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Some migrants now sending their kids across the border alone so the kids won't be expelled, say lawyers

Currently the Biden administration is expelling all new asylum seekers arriving in the U.S., citing Covid precautions — except children who arrive alone.

DONNA, TEXAS — While the number of children in Border Patrol custody is setting new records once again this week, immigration lawyers tell NBC News that some migrant families are choosing to send their children to the southern border alone because they see it as the best chance for remaining in the U.S.

Currently the Biden administration is expelling all new asylum seekers arriving in the U.S., citing Covid-19 precautions — except for children who arrive by themselves.

“Still intact families who are desperate for their children’s safety are going to send their children to cross alone,” said immigration attorney Amy Maldonado, adding that the decision to send a child without a parent makes sense especially for those who have family members who can take care of the child in the U.S.

One family who spoke to NBC News on the condition of anonymity recently felt the impact of the policy firsthand. A four-year-old girl traveled to the U.S. from Guatemala with her aunt and cousin. The aunt and cousin, considered a family under U.S. law, were immediately expelled. The child was deemed unaccompanied even though her mother was an asylum seeker already in the U.S. waiting to pick her up.

On March 5, the four-year-old was detained in the newly erected Donna, Texas, border processing center, called the “epicenter of overcrowding” by a Department of Homeland Security official. The girl described being scared and being woken up by the guards at night.

Her mother said she could not get word from Customs and Border Protection on the whereabouts of her child.

“I knew she was there [in detention] but I didn’t know where they were going to take her, or if they would send her to another family. I was very worried,” the mother said.

“Monday, I finally got a call. They told me, ‘Your daughter is fine, but you need to talk to her. She won't stop crying.’ But they wouldn’t tell me what number to call back and she couldn’t stop crying,” the mother said.

The girl was then transferred to the custody of Health and Human Services and then to foster care in Michigan.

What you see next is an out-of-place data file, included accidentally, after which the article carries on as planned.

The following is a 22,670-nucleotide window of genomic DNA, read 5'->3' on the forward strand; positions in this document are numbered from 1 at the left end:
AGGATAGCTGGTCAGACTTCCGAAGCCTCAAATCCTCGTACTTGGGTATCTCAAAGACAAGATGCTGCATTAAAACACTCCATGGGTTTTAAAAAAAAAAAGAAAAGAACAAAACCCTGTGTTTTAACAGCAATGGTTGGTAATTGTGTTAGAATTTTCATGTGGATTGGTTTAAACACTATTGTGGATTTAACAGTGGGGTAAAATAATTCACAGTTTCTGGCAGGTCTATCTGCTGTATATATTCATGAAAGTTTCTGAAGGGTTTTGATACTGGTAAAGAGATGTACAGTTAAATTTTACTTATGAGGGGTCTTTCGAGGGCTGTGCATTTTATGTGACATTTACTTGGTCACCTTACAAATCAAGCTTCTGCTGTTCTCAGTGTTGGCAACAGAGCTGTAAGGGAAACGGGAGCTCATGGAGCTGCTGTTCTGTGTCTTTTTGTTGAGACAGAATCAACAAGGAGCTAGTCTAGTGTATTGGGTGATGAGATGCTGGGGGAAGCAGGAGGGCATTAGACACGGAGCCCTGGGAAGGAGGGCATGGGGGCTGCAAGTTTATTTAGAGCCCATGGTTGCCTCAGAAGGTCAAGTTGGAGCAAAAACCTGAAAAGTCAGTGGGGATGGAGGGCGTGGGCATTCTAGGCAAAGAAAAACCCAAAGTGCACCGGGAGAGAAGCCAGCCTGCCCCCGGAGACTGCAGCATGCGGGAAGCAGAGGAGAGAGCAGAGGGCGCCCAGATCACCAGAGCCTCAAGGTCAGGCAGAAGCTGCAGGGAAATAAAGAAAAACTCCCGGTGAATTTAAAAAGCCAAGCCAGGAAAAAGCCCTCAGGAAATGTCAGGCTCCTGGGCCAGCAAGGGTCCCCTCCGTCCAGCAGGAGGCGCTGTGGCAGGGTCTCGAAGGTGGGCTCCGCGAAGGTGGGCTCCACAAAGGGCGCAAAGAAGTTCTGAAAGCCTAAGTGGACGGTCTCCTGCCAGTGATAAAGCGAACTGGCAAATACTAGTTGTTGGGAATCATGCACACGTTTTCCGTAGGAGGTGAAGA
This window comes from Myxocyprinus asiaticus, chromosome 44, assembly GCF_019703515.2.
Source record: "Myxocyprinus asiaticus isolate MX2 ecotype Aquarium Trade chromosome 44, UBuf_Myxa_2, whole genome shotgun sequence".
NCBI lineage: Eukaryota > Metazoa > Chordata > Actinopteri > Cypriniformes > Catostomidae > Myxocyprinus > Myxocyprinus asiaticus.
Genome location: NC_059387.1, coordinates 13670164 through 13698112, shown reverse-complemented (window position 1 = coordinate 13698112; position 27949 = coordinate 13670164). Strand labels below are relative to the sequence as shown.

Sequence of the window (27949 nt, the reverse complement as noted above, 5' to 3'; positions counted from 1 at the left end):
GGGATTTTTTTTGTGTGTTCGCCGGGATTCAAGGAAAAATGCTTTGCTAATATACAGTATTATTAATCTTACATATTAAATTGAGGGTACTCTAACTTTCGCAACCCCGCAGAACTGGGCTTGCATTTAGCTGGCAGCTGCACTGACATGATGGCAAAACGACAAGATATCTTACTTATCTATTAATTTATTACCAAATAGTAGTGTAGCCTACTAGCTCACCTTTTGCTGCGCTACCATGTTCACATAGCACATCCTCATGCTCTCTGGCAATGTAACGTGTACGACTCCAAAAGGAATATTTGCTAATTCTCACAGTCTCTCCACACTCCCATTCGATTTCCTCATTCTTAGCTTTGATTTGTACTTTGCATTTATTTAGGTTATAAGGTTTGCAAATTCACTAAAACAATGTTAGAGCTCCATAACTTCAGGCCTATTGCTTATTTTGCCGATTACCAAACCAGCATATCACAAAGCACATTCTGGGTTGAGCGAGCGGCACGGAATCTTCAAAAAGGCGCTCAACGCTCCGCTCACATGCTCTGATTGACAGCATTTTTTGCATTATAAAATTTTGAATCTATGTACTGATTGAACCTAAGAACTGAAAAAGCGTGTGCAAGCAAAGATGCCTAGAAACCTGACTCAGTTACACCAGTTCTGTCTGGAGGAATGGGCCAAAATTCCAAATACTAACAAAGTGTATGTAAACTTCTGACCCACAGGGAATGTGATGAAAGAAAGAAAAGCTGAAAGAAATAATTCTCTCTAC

Finally, the two were reunited after the daughter spent four days with a foster family.

“Right now, she is a little happy and then very sad. She cries and is scared. But before she wasn't like that. She was very happy,” the mother said.

A four-year-old girl traveled to the U.S. from Guatemala with her aunt and cousin. The aunt and cousin, being part of a legal family, were immediately expelled. The child was deemed unaccompanied -- her mother was an asylum seeker already in the U.S. waiting to pick her up. The girl was later reunited in Maryland with her mother, who is carrying her in the photo above.NBC News

Meanwhile, while mother and daughter are living together in the U.S. as they await asylum rulings, the daughter’s aunt and cousin have been denied the right to seek the same protections because they entered together.

In a statement, CBP said it could not comment on specific cases, but, “Under the law, we cannot release children to anyone other than a parent. [Any] child who is not with a parent or legal guardian is considered unaccompanied and must be transferred to HHS without the adult relative.“

DHS did not immediately respond to a request for comment on whether parents are being incentivized to send their children to the U.S. alone.

Last week, CBP encountered 565 unaccompanied children along the southern border on average per day, up from an average of 313 children per day in the prior month.

As a result, more children are in overcrowded facilities like the one in Donna, Texas, with nearly 3,000 staying past the 72-hour legal limit as of Sunday, according to data obtained by NBC News.

Maldonado said the high numbers of unaccompanied children show parents are making a difficult choice.

“I feel like a lot of this could be avoided if intact families were processed through the border and allowed to seek asylum,” Maldonado said.